Lesson #3: Learn how to hold onto things.

Around mile 10 I dropped two shot bloks. Not a big deal. In fact, I even stopped to get one off the ground and then ate it. Yummy hard shot blok + a little added crunch ha! At the turn around though, I failed to pick up my small flask with extra fluids/electrolytes. Then later I made a bathroom pitt-stop and accidentally left a gel and my electrolyte tabs behind. Those were definitely essentials to my nutrition plan that I needed. I tried to compensate with some PBJ at the rest stations, but those weren't cutting it for me. The caffeine from a few sips of Mtn Dew was nice, but definitely not as helpful as my caffeinated gel would have been.

Lesson #4: Push fluids & electrolytes (even on cold days)

Early in the race, my handbottle lid was frosty and frozen and pushing fluids was the last thing on my mind. I drank well early in the race and refilled by bottle earlier than originally planned, but it was not enough. During the more technical and high traffic single track section of the race (~6 miles long), I barely touched my hand bottle. Running was hard enough. When things started to go downhill, I didn't compensate by drinking more which was also a big mistake. It was much warmer in the later stages of the race and I suffered significant cramping. Even a day later, I am still feeling the effects of dehydration. After the race, Jordan said he drank through 4-5 hand bottles. I think I drank about 1.5, plus a few sips at two aid stations.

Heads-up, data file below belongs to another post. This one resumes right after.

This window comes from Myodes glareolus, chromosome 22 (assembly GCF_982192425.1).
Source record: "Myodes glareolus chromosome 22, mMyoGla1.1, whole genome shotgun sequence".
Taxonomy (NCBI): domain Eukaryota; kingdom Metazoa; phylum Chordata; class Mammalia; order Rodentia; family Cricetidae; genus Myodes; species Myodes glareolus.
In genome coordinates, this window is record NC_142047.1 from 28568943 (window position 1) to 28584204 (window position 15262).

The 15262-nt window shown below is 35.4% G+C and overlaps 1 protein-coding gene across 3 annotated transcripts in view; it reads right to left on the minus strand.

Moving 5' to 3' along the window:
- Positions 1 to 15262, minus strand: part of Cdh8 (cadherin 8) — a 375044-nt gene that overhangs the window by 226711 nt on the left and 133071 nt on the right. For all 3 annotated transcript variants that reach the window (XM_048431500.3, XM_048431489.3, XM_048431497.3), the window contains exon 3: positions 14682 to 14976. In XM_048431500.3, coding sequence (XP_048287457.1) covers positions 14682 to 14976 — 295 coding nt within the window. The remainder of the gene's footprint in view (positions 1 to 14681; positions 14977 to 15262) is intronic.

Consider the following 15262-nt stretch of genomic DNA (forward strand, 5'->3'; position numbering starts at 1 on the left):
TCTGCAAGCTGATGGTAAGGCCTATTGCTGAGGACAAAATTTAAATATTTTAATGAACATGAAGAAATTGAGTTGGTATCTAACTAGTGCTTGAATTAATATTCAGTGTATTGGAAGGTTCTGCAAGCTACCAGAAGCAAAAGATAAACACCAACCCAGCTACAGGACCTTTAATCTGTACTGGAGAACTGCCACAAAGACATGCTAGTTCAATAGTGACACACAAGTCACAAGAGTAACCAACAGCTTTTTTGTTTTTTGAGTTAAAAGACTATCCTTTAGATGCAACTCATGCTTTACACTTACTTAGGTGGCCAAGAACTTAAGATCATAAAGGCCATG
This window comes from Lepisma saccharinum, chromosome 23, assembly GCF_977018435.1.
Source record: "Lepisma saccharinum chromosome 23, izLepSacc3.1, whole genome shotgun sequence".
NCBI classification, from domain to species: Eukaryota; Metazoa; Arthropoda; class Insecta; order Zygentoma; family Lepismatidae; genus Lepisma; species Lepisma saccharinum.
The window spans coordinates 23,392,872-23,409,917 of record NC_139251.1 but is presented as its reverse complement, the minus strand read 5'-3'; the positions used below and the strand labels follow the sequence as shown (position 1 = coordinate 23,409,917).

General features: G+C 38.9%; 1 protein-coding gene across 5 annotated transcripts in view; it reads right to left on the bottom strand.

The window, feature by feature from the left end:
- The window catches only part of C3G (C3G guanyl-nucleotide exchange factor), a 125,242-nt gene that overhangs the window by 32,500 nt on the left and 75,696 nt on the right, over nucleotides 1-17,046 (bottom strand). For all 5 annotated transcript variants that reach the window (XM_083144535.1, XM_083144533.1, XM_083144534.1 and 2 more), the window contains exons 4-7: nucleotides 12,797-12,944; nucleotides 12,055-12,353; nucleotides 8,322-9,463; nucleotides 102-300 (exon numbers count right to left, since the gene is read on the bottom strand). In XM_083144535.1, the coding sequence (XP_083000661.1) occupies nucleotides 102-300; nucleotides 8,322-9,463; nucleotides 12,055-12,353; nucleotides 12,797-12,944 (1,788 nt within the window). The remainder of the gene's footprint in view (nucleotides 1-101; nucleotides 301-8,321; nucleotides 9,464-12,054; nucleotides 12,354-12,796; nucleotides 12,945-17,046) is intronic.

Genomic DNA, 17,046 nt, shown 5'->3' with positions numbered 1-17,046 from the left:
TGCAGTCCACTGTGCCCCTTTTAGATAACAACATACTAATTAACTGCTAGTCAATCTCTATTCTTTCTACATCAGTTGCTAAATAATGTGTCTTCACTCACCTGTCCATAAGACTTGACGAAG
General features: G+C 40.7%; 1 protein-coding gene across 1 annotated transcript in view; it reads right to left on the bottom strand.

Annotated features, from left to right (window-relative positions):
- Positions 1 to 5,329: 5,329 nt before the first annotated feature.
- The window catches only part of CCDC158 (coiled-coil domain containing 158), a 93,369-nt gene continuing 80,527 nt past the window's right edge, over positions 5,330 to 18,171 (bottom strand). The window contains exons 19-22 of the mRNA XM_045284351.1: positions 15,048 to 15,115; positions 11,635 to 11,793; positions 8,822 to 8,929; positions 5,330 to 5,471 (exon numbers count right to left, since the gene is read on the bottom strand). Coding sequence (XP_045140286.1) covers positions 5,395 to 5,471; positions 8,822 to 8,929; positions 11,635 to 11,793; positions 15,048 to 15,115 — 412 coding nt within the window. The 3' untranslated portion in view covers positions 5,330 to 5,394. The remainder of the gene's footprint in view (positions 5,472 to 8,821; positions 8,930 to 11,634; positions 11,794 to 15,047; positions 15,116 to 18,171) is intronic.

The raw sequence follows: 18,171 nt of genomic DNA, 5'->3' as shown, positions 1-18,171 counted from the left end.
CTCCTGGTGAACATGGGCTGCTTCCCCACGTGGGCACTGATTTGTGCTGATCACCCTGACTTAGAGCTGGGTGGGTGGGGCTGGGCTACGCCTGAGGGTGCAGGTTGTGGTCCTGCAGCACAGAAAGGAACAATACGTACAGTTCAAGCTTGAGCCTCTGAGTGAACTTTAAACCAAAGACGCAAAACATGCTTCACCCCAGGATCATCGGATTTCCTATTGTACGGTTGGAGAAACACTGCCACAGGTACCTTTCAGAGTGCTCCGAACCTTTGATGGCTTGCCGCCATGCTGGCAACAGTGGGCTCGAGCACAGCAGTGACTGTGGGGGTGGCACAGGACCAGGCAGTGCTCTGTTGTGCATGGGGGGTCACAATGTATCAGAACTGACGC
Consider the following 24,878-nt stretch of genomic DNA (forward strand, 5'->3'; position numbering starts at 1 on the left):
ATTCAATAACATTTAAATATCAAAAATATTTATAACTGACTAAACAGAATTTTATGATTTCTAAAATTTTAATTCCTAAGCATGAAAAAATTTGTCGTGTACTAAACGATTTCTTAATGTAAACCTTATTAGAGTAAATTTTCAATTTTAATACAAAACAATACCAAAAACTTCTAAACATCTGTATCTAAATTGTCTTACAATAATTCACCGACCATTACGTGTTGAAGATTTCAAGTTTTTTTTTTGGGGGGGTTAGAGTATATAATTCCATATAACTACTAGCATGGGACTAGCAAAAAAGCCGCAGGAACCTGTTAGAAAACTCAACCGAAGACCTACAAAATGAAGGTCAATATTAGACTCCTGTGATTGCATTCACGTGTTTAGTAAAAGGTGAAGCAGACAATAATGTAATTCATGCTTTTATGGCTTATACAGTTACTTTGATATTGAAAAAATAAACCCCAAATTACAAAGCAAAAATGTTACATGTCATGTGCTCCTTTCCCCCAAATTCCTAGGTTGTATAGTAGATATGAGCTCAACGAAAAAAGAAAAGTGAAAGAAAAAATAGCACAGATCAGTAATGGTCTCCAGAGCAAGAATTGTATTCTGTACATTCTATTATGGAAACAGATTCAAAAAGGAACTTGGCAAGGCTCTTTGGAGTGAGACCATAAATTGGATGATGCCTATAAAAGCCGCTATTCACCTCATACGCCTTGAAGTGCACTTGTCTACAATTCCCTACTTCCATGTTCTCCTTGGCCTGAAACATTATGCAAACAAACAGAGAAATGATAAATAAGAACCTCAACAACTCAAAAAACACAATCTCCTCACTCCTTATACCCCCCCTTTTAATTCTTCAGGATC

My fueling plan.. except I forgot to pick up the flask &
never opened the 2nd package of shot blocks...
Lesson #5: Know you're never safe (and that things could be worse).

In the final 8 miles, I fell from 3rd place to 8th. Two familiar faces passed me and said "run with me." I tried, but I should have dug deeper. One girl, Kaylyn, was hurting just as much yet went on to place 4th female. Another friend, Rob, tried his best to get me to stick with him in the final mile but I was "too dead" to care. That cost me 7th. In the midst of bonking, I felt miserable and at certain points, wanted to lay down and never get up. I'd look behind me and see no one, think I was "safe" and kept running. Like clockwork though, another racer would magically appear and pass by. I pushed forward with hopes of a strong(ish) finish. I was at least running and not walking, which is better than some previous races. By the way, bonking during a 50k is far worse than a marathon. In this case, I suffered for 13 miles instead of the usual 6-8 during a marathon.